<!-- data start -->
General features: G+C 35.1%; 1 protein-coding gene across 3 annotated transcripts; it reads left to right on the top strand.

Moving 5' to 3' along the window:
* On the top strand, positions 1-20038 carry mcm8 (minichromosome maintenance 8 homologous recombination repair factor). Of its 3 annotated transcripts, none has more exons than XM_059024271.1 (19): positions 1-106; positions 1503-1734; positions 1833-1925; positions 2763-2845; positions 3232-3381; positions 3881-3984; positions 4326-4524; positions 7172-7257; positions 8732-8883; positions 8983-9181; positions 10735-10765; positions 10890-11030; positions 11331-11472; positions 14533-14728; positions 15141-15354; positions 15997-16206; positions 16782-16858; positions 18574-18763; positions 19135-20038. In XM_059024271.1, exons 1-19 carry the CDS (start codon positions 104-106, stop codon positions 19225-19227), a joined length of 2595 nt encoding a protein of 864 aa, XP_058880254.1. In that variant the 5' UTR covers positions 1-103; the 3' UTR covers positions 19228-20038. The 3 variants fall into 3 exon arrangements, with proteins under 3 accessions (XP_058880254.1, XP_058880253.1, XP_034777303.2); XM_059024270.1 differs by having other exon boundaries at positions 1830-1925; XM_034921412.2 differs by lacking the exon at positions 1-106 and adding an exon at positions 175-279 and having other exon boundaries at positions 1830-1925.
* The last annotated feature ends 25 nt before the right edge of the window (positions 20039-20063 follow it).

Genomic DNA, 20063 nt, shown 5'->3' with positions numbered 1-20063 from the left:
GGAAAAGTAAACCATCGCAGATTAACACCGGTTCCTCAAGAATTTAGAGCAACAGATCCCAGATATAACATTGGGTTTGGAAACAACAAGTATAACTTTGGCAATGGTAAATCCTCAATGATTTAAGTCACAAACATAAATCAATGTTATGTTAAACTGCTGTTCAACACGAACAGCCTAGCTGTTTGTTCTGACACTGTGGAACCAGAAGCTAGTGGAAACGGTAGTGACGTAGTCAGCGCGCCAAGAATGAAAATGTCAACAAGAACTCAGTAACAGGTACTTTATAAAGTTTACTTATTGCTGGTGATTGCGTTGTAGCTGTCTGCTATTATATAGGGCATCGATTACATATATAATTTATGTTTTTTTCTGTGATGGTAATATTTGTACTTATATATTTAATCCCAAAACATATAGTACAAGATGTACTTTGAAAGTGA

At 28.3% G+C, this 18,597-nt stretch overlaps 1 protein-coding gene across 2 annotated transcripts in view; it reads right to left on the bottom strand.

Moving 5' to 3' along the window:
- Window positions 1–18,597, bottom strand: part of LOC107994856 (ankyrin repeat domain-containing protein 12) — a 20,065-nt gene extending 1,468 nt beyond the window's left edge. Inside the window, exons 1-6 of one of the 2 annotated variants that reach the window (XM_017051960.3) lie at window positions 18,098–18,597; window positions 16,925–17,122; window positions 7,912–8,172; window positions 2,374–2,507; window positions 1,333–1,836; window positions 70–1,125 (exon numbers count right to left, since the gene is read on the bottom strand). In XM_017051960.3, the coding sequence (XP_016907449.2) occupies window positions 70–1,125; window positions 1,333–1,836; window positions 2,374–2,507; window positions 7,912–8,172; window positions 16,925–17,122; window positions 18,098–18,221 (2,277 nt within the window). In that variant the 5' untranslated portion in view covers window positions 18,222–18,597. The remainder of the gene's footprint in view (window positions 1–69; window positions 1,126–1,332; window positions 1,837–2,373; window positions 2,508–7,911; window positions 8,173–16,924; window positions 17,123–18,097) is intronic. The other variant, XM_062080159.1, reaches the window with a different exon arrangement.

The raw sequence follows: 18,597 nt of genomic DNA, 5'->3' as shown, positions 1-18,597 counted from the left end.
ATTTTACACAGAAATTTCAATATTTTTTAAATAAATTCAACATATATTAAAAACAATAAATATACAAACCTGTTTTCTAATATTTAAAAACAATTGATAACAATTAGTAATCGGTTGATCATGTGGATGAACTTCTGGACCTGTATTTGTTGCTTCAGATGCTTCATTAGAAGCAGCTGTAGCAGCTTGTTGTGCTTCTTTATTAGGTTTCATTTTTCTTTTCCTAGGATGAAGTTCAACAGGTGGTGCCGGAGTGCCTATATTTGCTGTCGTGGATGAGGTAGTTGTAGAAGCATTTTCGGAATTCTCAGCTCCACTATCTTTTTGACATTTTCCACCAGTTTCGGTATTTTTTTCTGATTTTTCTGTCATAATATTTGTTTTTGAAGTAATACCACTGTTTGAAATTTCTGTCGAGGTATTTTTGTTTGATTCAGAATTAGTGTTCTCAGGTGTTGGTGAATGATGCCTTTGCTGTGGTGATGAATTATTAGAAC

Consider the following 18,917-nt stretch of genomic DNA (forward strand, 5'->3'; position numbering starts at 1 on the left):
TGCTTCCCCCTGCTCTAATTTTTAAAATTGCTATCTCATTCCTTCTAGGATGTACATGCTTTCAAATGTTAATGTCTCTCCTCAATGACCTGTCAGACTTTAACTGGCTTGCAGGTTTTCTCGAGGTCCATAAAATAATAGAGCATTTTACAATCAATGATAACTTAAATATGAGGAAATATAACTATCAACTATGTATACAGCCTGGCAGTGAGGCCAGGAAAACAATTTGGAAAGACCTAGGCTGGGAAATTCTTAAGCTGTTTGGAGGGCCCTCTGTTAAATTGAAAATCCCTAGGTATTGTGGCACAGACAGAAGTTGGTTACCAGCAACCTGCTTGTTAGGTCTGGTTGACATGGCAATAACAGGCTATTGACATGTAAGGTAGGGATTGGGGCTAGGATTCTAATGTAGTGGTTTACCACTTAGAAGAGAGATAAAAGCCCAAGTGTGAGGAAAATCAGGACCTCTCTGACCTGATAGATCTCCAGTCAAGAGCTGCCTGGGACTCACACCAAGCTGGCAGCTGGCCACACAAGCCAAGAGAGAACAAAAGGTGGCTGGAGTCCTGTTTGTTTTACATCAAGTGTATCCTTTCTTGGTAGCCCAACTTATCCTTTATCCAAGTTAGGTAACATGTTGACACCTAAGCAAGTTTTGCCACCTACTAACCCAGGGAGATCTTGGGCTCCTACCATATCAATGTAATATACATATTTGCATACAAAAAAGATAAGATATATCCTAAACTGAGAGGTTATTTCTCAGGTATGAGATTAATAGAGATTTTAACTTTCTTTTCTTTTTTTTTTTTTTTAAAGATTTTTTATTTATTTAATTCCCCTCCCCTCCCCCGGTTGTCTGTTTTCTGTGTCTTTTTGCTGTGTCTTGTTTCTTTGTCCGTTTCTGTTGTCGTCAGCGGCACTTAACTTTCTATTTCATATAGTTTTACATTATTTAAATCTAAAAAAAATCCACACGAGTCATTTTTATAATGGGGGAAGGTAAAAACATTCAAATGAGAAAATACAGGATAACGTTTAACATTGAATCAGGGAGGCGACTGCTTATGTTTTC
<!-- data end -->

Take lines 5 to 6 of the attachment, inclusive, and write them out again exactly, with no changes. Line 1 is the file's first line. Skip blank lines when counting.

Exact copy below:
Genomic DNA, 20063 nt, shown 5'->3' with positions numbered 1-20063 from the left:
GGAAAAGTAAACCATCGCAGATTAACACCGGTTCCTCAAGAATTTAGAGCAACAGATCCCAGATATAACATTGGGTTTGGAAACAACAAGTATAACTTTGGCAATGGTAAATCCTCAATGATTTAAGTCACAAACATAAATCAATGTTATGTTAAACTGCTGTTCAACACGAACAGCCTAGCTGTTTGTTCTGACACTGTGGAACCAGAAGCTAGTGGAAACGGTAGTGACGTAGTCAGCGCGCCAAGAATGAAAATGTCAACAAGAACTCAGTAACAGGTACTTTATAAAGTTTACTTATTGCTGGTGATTGCGTTGTAGCTGTCTGCTATTATATAGGGCATCGATTACATATATAATTTATGTTTTTTTCTGTGATGGTAATATTTGTACTTATATATTTAATCCCAAAACATATAGTACAAGATGTACTTTGAAAGTGA